Deandre Ayton has accepted a lot of pressure in life. He embraced the demands of being a No. 1 NBA draft pick, the responsibility of being the face of basketball in the Bahamas and the challenge that comes with anchoring one of the NBA’s newest title contenders. Lessons of sacrifice are far from new to Ayton.

As a 12-year-old, Ayton and his family realized his basketball dreams required the kind of decision that so few are able or willing to make. In order for Deandre to reach the highest level, he needed to leave his family and his home for the United States.

“My mother sacrificed so much, sending me off at age 12 to come to the United States for school and education and eventually playing basketball,” Ayton said in a phone call with The Athletic last week. “Sending her firstborn off was a big sacrifice. A big, big sacrifice. I was her first child, and it meant a lot. I couldn’t take it for granted. Coming to the United States, I was living a different world.

“I won’t say the pressure has gotten to me, but I know there’s a lot on my shoulders. If there wasn’t anything on my shoulders or plate, I don’t know what I would be fighting for. Knowing where I came from and where I am now, I have so much further to go because I’m around so many great players and this league is full of great players. There’s a lot to prove. The playoffs are a stage where you can set it off and start doing things that people will know you for.”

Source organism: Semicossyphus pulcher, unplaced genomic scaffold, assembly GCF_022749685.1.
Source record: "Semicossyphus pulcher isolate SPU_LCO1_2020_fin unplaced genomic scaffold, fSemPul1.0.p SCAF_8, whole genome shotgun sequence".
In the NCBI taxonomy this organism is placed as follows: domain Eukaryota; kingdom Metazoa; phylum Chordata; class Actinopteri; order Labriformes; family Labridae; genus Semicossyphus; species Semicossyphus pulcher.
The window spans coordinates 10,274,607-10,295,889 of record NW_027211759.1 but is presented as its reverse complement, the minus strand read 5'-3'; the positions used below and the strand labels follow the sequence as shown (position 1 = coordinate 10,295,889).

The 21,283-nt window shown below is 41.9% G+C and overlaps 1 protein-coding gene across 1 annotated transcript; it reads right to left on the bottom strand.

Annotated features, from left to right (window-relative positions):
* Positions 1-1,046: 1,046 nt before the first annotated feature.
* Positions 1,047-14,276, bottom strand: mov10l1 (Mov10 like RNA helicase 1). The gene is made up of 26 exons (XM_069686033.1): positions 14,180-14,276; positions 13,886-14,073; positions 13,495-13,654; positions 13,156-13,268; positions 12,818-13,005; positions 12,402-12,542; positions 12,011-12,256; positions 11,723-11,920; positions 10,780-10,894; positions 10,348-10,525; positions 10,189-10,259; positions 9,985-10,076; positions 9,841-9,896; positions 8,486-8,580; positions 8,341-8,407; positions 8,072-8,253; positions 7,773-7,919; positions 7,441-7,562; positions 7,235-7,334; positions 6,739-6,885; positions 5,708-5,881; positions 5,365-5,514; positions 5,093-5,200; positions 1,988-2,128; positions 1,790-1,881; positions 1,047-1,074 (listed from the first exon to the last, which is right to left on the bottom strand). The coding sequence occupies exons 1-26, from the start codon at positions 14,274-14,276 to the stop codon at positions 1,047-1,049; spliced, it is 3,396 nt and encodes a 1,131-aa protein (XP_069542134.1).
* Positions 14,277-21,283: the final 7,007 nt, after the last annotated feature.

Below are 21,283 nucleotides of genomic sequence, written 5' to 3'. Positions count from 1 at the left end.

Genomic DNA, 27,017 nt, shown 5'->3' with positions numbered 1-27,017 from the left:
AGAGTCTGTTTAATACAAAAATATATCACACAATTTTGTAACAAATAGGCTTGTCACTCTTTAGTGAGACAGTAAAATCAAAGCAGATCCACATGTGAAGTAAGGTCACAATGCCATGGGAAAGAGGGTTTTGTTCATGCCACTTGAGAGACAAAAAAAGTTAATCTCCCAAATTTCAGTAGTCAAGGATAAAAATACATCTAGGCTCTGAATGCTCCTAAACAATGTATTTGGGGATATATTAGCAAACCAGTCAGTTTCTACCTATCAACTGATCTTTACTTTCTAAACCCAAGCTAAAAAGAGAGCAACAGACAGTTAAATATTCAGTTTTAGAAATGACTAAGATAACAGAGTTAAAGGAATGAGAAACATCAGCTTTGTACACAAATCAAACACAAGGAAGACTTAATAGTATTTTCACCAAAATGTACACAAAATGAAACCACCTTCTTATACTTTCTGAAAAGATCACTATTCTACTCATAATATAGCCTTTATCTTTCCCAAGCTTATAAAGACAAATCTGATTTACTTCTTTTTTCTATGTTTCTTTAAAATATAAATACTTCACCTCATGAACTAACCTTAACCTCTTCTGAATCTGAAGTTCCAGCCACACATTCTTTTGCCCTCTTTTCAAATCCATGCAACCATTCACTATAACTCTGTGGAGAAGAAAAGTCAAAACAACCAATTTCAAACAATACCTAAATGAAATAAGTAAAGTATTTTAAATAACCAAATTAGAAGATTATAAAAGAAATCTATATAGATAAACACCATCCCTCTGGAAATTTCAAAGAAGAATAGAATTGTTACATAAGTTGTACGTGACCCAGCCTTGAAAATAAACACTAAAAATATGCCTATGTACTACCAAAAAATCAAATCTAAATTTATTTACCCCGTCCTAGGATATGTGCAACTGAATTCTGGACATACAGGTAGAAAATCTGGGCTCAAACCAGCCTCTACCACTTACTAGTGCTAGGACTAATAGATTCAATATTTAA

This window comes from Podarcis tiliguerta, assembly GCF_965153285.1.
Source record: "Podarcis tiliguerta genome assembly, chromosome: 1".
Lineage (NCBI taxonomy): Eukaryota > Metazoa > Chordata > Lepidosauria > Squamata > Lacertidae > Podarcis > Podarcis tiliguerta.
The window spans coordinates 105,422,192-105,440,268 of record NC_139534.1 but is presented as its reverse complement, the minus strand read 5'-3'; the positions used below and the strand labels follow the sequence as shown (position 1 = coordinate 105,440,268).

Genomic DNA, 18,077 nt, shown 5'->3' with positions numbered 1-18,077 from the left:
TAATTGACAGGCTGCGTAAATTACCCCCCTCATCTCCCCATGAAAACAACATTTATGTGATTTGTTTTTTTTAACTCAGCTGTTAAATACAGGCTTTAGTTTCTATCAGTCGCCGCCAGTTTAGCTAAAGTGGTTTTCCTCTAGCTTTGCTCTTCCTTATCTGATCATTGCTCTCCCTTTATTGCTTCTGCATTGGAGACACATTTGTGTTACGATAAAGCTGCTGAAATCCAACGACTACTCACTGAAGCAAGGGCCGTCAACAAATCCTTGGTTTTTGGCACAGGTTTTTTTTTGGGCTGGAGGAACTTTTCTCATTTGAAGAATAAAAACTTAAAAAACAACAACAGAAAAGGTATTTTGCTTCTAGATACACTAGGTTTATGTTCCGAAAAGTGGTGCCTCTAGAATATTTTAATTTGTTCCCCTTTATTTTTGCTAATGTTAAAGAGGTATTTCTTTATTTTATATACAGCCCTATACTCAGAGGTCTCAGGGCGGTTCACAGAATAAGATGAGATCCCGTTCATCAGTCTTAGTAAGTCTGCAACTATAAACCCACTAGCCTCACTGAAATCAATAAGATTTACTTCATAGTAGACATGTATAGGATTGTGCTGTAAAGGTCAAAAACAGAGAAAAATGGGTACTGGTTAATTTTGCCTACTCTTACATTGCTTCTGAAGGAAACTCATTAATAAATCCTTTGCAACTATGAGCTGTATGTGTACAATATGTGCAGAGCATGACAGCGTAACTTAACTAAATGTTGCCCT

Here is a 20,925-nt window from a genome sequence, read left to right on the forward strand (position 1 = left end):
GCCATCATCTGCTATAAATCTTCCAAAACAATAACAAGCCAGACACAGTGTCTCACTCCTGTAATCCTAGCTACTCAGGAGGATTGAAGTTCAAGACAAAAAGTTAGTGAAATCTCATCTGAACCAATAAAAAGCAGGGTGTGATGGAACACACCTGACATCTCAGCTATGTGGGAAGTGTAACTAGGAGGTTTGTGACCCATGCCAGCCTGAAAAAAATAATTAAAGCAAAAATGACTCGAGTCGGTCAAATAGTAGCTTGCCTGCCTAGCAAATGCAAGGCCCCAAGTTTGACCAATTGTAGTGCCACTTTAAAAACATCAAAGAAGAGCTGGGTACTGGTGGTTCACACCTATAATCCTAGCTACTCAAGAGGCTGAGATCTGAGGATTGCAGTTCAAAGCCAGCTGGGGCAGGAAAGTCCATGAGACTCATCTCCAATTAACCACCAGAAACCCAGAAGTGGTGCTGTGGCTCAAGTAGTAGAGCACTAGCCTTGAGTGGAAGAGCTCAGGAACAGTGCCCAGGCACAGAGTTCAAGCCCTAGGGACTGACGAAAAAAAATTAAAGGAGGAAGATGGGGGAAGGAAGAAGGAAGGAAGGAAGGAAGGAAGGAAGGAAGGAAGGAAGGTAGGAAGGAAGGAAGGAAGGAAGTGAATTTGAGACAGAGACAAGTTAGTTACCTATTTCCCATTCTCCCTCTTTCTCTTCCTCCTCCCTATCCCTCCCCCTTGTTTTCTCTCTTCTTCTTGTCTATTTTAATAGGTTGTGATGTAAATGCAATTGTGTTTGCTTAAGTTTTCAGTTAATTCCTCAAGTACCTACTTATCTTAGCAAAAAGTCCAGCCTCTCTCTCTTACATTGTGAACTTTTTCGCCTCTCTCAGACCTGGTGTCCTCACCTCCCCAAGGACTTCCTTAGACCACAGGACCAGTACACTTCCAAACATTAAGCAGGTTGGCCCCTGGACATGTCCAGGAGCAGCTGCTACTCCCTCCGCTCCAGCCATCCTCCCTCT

Back then, Ayton’s mother sent her son off to the States where he attended high school in San Diego and Phoenix before making the move to the University of Arizona, where he was heralded as the sport’s next great center. He had the length and size, footwork and skill, fluidity and work ethic, a smile and desire to be his best self on and off the court.

Now, Ayton, 22, is one of the NBA’s rising stars, a 7-foot, two-way big man who is a franchise centerpiece alongside Suns All-Star guards Devin Booker and Chris Paul. His team, fresh off an eye-opening regular season campaign that netted them the second-best record in the NBA, just defeated the defending champion Lakers in a message-sending Game 1 playoff victory. Ayton made 10 of his 11 shots from the field while matched up against Anthony Davis, finishing with 21 points to go with his 16 boards as he and Booker carved up the top defense in the league this year.

A season ago, Ayton crept closer to the 20-and-10 averages (18.2 points, 11.5 rebounds) most team executives and scouts have projected for him for his entire career. In his third season, Ayton has honed in on his strengths amid the most winning this Suns franchise has experienced in over a decade, thanks largely in part to a more talented roster around him with Booker and Paul, an emerging Mikal Bridges, a proven veteran in Jae Crowder and a deep bench. He’s had to adapt to no longer being the focal point of the offense as he was throughout his high school and college career as well as his early days in the NBA when he and Booker were the main threats. Ayton has transformed into an elite rim-runner, defender and finisher in pick-and-roll and post-up situations.